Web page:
Harvests from California's almond orchards are increasingly being sent to Asia to meet rising consumer demand. Image: USDA NRCS.

Asia Goes Nuts for California Almonds

Japan Korea China India Taiwan

In recent years, the state of California has observed a dramatic and sustained increase in its tree nut exports. It is the biggest agricultural export category for the state, accounting for one-third of the total revenue from Californian agricultural products exports. In 2012, more than 90% of American tree nuts for export were harvested in California. The driving force behind this significant surge is strong Asian demands.

Almonds are the biggest driver behind the increase in tree nuts exports. They are the single biggest agricultural export of California, worth over $3 billion to the state’s economy in 2012. In India and China, the biggest agricultural import from California has uncontestably been almonds. China has also been the biggest importer of American almonds, pistachios and walnuts overall, not just California’s.

The last decade has seen California' tree nut export revenues skyrocket.

Other Asian countries such as Japan, Taiwan, and South Korea have also been increasing their Californian tree nuts imports, especially almonds. In Japan and Taiwan, almonds are only second to rice in terms of products imported from California, while in South Korea almonds are again second, but this time behind California oranges. Most importantly, Californian tree nuts imports for all of these Asian countries are only rising, providing better and better economic prospects every year. With increasing attention to healthy foods, almond sales are expected to rise even further in Asia thanks to the nut’s ‘heart-healthy’ nutrients.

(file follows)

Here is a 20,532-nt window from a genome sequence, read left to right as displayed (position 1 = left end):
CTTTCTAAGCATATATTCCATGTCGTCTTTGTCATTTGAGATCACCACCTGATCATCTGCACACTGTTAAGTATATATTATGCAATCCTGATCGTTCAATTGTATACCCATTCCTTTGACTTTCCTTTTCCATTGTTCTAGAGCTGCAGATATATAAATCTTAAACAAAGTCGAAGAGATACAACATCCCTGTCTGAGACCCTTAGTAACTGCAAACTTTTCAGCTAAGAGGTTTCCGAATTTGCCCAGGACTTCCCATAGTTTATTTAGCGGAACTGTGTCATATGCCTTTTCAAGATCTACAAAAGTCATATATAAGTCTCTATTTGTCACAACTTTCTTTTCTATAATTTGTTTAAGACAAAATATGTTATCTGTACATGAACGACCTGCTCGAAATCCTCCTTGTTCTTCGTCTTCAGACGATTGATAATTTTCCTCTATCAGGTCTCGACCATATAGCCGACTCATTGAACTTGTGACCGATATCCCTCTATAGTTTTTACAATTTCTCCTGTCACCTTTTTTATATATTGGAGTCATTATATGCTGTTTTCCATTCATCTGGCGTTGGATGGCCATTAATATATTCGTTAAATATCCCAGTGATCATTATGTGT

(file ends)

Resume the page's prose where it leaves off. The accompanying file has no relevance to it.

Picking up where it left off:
Historically, Asia was no stranger to the health benefits of almonds. Chinese writings during the Ming Dynasty (1368-1644) describe it as a remedy for coughing and upset stomach. The Japanese encyclopedia in the 17th century also describes almonds as a medicinal plant that soothes coughing. In South and Southeast Asia, almonds have traditionally been used in cooking as well.

Recently, changes in preferences and lifestyle solidified the presence of Californian tree nuts in Asia. Western-style pastries, cookies, and other baked goods use a fair share of tree nuts, while raw or roasted ones are increasingly popular snack choices. Given this strong demand from Asia, California’s tree nuts production and exports are only expected to grow.

Hyung Ki (John) Kim is a research intern at the East-West Center in Washington.